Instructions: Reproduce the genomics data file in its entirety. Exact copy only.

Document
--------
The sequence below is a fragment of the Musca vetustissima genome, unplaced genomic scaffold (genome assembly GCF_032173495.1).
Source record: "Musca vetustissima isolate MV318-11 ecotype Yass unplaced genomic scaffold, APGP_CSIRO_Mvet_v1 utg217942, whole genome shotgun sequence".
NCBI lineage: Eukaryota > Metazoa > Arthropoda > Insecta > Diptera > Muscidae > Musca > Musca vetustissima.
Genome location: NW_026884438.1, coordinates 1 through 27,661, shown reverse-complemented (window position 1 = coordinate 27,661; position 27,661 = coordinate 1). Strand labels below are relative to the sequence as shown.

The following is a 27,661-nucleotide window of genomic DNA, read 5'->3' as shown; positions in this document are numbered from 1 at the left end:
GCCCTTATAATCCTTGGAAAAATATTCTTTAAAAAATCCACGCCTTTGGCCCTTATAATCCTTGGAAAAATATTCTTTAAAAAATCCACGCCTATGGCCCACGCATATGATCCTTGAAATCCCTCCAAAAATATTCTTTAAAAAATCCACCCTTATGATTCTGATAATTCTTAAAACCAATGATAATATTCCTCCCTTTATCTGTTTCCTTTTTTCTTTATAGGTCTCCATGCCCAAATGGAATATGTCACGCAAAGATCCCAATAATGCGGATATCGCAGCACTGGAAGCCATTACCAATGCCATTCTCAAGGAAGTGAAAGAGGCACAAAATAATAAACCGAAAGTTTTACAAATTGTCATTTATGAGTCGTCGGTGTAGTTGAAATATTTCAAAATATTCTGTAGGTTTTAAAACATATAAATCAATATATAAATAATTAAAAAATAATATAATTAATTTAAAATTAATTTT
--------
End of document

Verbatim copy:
The sequence below is a fragment of the Musca vetustissima genome, unplaced genomic scaffold (genome assembly GCF_032173495.1).
Source record: "Musca vetustissima isolate MV318-11 ecotype Yass unplaced genomic scaffold, APGP_CSIRO_Mvet_v1 utg217942, whole genome shotgun sequence".
NCBI lineage: Eukaryota > Metazoa > Arthropoda > Insecta > Diptera > Muscidae > Musca > Musca vetustissima.
Genome location: NW_026884438.1, coordinates 1 through 27,661, shown reverse-complemented (window position 1 = coordinate 27,661; position 27,661 = coordinate 1). Strand labels below are relative to the sequence as shown.

The following is a 27,661-nucleotide window of genomic DNA, read 5'->3' as shown; positions in this document are numbered from 1 at the left end:
GCCCTTATAATCCTTGGAAAAATATTCTTTAAAAAATCCACGCCTTTGGCCCTTATAATCCTTGGAAAAATATTCTTTAAAAAATCCACGCCTATGGCCCACGCATATGATCCTTGAAATCCCTCCAAAAATATTCTTTAAAAAATCCACCCTTATGATTCTGATAATTCTTAAAACCAATGATAATATTCCTCCCTTTATCTGTTTCCTTTTTTCTTTATAGGTCTCCATGCCCAAATGGAATATGTCACGCAAAGATCCCAATAATGCGGATATCGCAGCACTGGAAGCCATTACCAATGCCATTCTCAAGGAAGTGAAAGAGGCACAAAATAATAAACCGAAAGTTTTACAAATTGTCATTTATGAGTCGTCGGTGTAGTTGAAATATTTCAAAATATTCTGTAGGTTTTAAAACATATAAATCAATATATAAATAATTAAAAAATAATATAATTAATTTAAAATTAATTTT